Oregon, Washington, Stanford, And California’s Big Ten Chase Could Fail The Pac-12

The chase of Oregon, Washington, Stanford, and California by the Big Ten Conference, according to Dennis Dodd, might drive the Pac-12 to its knees. There is a danger that another cycle of probable expansion, punctuated by monetary gain through annual income, could destroy the conference out West and eventually lead to its collapse.

This comes after Big Ten commissioner Kevin Warren reportedly attempted to negotiate a broadcast rights agreement with Amazon. In turn, the Big 12 would most certainly merge with the Pac-12’s remaining members to become college football’s third super-conference, joining the freshly expanded SEC and Big Ten.

Following the departure of Oregon, Stanford, Washington, and California, the other Pac-12 institutions will presumably “jump” to another conference, according to a Big 12 source.

The Big Ten has entered a new era with the announcement of a seven-year broadcast rights agreement with CBS, Fox, and NBC, which is expected to generate substantial revenue for the league’s schools.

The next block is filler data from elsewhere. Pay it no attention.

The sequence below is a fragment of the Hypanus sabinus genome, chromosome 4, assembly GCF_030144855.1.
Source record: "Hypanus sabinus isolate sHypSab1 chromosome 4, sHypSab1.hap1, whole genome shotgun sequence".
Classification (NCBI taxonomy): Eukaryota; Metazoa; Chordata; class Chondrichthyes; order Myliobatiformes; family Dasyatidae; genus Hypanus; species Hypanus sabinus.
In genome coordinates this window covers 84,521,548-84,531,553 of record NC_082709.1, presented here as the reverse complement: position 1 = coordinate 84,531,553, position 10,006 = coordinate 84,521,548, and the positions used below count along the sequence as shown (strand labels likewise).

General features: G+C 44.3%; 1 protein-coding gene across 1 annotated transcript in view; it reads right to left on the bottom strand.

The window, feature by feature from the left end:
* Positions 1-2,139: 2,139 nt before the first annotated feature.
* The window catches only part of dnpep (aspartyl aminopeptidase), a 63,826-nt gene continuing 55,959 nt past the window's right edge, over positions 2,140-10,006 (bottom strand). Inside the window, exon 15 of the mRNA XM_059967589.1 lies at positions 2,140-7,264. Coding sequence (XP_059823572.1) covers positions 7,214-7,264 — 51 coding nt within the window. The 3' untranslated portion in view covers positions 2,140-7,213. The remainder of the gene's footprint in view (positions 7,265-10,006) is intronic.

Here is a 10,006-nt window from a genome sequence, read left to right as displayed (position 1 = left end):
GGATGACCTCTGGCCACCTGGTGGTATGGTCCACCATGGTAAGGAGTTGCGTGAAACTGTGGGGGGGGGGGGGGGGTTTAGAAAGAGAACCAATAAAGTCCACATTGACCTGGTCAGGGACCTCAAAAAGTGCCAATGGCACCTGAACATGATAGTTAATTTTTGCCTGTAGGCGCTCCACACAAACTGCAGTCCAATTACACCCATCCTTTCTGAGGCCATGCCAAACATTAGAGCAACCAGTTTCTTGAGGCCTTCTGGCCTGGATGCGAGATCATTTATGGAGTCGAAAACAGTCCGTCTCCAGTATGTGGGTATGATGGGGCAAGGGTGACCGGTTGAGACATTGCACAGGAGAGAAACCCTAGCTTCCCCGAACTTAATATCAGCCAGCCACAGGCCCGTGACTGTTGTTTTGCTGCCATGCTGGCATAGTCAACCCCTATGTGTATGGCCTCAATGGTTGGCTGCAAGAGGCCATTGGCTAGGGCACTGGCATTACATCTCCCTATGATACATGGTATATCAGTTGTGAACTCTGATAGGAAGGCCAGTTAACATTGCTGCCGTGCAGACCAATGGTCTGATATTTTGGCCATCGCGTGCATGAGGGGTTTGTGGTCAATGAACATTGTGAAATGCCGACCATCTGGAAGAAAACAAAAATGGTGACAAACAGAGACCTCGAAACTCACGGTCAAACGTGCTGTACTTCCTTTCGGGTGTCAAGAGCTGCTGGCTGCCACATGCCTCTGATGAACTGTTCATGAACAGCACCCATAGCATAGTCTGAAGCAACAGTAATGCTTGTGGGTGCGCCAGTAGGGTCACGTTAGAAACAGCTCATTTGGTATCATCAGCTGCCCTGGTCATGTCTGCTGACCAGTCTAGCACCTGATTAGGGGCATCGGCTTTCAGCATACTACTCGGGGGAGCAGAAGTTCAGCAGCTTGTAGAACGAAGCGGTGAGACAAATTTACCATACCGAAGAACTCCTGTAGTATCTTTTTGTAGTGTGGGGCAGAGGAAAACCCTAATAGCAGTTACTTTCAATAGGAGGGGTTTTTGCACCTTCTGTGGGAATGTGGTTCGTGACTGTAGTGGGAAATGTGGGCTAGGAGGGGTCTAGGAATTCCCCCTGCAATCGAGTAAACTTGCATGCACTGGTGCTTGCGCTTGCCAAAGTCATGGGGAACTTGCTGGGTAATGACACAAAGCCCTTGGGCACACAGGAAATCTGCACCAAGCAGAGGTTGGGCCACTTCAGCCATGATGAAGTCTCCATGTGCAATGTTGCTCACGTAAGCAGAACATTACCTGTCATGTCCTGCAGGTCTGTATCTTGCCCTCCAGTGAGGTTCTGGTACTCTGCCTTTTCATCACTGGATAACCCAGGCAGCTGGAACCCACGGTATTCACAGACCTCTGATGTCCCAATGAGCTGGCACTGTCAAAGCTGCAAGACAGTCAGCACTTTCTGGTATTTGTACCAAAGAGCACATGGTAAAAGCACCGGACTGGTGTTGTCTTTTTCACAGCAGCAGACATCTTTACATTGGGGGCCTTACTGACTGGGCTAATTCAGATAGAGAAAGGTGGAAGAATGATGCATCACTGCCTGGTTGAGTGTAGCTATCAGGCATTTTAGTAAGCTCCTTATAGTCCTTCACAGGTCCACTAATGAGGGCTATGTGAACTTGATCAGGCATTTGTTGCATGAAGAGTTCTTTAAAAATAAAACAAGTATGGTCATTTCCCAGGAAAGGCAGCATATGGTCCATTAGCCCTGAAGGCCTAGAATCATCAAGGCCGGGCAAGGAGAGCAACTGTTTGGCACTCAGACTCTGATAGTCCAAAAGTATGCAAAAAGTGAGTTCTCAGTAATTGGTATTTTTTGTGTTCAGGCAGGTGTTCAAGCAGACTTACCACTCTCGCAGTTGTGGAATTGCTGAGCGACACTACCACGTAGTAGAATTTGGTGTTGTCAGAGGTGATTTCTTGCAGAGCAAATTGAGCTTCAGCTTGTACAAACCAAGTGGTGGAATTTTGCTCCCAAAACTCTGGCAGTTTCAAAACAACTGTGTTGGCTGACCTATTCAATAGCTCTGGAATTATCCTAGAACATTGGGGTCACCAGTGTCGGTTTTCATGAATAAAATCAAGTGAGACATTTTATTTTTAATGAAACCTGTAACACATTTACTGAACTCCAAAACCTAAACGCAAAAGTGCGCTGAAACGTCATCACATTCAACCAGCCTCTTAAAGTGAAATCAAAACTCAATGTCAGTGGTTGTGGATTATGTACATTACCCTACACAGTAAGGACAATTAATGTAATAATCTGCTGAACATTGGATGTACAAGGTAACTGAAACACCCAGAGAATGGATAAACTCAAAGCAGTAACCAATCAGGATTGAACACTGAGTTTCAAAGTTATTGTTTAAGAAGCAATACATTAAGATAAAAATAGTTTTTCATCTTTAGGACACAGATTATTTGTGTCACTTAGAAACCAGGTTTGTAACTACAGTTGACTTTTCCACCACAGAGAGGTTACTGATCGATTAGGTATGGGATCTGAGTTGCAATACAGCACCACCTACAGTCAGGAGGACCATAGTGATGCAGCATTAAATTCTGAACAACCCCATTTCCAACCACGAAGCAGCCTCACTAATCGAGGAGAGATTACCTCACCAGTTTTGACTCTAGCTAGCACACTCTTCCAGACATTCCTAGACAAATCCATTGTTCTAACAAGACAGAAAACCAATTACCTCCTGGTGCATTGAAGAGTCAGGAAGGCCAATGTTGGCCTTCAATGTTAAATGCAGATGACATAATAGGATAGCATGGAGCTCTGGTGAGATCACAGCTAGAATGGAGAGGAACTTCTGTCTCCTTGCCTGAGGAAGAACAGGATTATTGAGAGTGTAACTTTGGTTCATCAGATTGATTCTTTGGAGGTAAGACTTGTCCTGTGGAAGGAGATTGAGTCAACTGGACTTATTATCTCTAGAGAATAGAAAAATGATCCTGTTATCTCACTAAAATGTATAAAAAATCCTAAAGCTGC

According to Dodd, the agreement, worth $1.2 billion, will be the largest in collegiate athletics history and could kick-start further league development in the coming months.

Big Ten Chase Could Fail The Pac-12
Big Ten Chase Could Fail The Pac-12

Several media groups, including The Athletic and The Action Network, have suggested that this new agreement will result in further growth. According to The Action Network’s Brett McMurphy, the deal includes an “escalator provision” that calls for up to $10 billion in value if the Big Ten expands. It remains to be seen how that plays out, but adding more Pac-12 teams remains a hot topic in college football this summer, following USC and UCLA’s plans to leave the conference before the 2024 season.

According to Dodd’s sources, if the Pac-12 fails, Oregon State and Washington State may join the Mountain West Conference, making the MWC the largest league on that side of the country.

Following the addition of USC and UCLA to the Big Ten this summer, Oregon, among other universities, was expected to be the next domino to fall in substantial conference restructuring. The Big Ten has not publicly added or explored adding another institution as of yet, but the Ducks have reportedly begun discussions.

Oregon initiated early conversations with/Big Ten in Chicago to determine if Ducks are compatible in B1G,” McMurphy tweeted.

“According to another source, outgoing UO president Michael Schill, AD Rob Mullens, and B1G commish, Kevin Warren was not involved in any negotiations in Chicago.”

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